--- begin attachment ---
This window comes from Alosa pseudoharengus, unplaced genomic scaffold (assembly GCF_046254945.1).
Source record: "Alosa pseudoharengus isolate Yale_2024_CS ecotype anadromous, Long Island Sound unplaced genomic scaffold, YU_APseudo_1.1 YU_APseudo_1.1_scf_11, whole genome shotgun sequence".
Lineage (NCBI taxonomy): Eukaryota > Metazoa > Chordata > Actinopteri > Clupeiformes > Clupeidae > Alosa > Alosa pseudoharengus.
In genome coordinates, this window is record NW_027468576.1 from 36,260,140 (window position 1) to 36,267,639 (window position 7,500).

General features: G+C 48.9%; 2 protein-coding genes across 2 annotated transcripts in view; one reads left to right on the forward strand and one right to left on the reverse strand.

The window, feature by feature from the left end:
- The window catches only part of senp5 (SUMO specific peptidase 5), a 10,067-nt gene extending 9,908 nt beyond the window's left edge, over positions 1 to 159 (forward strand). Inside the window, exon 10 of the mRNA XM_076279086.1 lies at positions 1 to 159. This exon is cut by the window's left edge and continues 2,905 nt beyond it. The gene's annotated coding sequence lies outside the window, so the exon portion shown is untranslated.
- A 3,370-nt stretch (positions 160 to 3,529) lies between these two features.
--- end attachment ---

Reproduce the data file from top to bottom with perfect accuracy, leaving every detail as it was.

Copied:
This window comes from Alosa pseudoharengus, unplaced genomic scaffold (assembly GCF_046254945.1).
Source record: "Alosa pseudoharengus isolate Yale_2024_CS ecotype anadromous, Long Island Sound unplaced genomic scaffold, YU_APseudo_1.1 YU_APseudo_1.1_scf_11, whole genome shotgun sequence".
Lineage (NCBI taxonomy): Eukaryota > Metazoa > Chordata > Actinopteri > Clupeiformes > Clupeidae > Alosa > Alosa pseudoharengus.
In genome coordinates, this window is record NW_027468576.1 from 36,260,140 (window position 1) to 36,267,639 (window position 7,500).

General features: G+C 48.9%; 2 protein-coding genes across 2 annotated transcripts in view; one reads left to right on the forward strand and one right to left on the reverse strand.

The window, feature by feature from the left end:
- The window catches only part of senp5 (SUMO specific peptidase 5), a 10,067-nt gene extending 9,908 nt beyond the window's left edge, over positions 1 to 159 (forward strand). Inside the window, exon 10 of the mRNA XM_076279086.1 lies at positions 1 to 159. This exon is cut by the window's left edge and continues 2,905 nt beyond it. The gene's annotated coding sequence lies outside the window, so the exon portion shown is untranslated.
- A 3,370-nt stretch (positions 160 to 3,529) lies between these two features.